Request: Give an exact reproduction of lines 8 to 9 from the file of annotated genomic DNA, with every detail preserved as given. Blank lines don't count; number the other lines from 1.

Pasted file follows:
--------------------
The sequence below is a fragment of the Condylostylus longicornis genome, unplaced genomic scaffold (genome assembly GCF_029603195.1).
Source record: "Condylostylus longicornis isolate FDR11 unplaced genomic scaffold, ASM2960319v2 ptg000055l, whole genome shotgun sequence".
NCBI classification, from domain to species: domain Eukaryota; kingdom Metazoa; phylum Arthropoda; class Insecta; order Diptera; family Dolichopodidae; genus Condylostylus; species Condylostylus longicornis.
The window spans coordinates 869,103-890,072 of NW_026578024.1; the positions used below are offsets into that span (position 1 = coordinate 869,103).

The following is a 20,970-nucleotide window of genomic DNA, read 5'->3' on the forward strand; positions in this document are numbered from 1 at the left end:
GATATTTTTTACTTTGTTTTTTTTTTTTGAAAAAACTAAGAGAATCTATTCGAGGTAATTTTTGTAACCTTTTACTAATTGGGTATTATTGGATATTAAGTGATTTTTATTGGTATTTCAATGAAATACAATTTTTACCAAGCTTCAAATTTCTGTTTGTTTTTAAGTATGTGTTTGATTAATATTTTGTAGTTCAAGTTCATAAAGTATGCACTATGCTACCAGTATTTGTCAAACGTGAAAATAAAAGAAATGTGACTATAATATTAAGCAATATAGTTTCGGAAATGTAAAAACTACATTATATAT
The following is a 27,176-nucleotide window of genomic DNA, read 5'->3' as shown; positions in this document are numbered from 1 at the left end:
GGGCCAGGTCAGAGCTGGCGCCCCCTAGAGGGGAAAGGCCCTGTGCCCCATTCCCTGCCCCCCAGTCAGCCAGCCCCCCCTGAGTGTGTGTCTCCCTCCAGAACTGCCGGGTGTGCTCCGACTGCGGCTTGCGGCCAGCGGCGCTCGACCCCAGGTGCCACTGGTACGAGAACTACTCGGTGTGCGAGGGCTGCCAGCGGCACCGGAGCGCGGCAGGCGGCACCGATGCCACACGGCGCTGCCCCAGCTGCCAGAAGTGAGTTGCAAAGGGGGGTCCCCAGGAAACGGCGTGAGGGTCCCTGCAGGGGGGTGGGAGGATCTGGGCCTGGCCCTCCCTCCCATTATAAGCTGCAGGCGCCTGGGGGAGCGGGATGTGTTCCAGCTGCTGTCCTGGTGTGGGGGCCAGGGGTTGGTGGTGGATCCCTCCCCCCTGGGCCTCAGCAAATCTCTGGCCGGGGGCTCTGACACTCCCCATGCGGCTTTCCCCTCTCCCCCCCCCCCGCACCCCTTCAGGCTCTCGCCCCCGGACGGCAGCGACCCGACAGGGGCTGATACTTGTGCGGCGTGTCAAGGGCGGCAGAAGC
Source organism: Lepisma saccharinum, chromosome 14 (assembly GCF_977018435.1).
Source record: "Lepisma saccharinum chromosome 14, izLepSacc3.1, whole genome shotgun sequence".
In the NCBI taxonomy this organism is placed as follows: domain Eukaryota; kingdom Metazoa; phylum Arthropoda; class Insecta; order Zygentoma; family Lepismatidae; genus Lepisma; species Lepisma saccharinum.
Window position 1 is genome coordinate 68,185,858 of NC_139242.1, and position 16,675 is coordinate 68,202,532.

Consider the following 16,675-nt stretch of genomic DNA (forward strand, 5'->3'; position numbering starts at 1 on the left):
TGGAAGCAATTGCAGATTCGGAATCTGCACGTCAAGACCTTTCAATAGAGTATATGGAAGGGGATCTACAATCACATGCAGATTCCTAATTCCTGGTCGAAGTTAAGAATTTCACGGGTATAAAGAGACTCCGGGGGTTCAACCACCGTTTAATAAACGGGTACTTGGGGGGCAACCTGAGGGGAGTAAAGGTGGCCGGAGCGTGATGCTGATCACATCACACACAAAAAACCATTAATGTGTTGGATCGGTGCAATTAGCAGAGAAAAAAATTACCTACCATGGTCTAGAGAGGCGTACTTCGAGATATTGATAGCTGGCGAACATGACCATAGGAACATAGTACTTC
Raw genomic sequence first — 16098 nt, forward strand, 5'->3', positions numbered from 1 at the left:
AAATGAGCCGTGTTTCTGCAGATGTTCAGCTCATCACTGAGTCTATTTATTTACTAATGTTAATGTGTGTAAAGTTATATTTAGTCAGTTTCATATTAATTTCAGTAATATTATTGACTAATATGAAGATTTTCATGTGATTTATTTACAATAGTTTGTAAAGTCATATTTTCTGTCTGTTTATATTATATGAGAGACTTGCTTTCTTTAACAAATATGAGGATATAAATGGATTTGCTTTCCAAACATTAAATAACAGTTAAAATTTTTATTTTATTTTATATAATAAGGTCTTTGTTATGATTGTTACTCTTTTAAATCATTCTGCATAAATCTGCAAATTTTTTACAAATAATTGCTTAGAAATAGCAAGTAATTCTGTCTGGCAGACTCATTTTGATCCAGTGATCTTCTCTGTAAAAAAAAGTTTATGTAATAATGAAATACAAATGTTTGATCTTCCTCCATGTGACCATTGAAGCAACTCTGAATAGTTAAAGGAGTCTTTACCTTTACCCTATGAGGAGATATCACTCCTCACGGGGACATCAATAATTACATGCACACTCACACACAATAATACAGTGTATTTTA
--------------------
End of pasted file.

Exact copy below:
GGGCCAGGTCAGAGCTGGCGCCCCCTAGAGGGGAAAGGCCCTGTGCCCCATTCCCTGCCCCCCAGTCAGCCAGCCCCCCCTGAGTGTGTGTCTCCCTCCAGAACTGCCGGGTGTGCTCCGACTGCGGCTTGCGGCCAGCGGCGCTCGACCCCAGGTGCCACTGGTACGAGAACTACTCGGTGTGCGAGGGCTGCCAGCGGCACCGGAGCGCGGCAGGCGGCACCGATGCCACACGGCGCTGCCCCAGCTGCCAGAAGTGAGTTGCAAAGGGGGGTCCCCAGGAAACGGCGTGAGGGTCCCTGCAGGGGGGTGGGAGGATCTGGGCCTGGCCCTCCCTCCCATTATAAGCTGCAGGCGCCTGGGGGAGCGGGATGTGTTCCAGCTGCTGTCCTGGTGTGGGGGCCAGGGGTTGGTGGTGGATCCCTCCCCCCTGGGCCTCAGCAAATCTCTGGCCGGGGGCTCTGACACTCCCCATGCGGCTTTCCCCTCTCCCCCCCCCCCGCACCCCTTCAGGCTCTCGCCCCCGGACGGCAGCGACCCGACAGGGGCTGATACTTGTGCGGCGTGTCAAGGGCGGCAGAAGC
Source organism: Lepisma saccharinum, chromosome 14 (assembly GCF_977018435.1).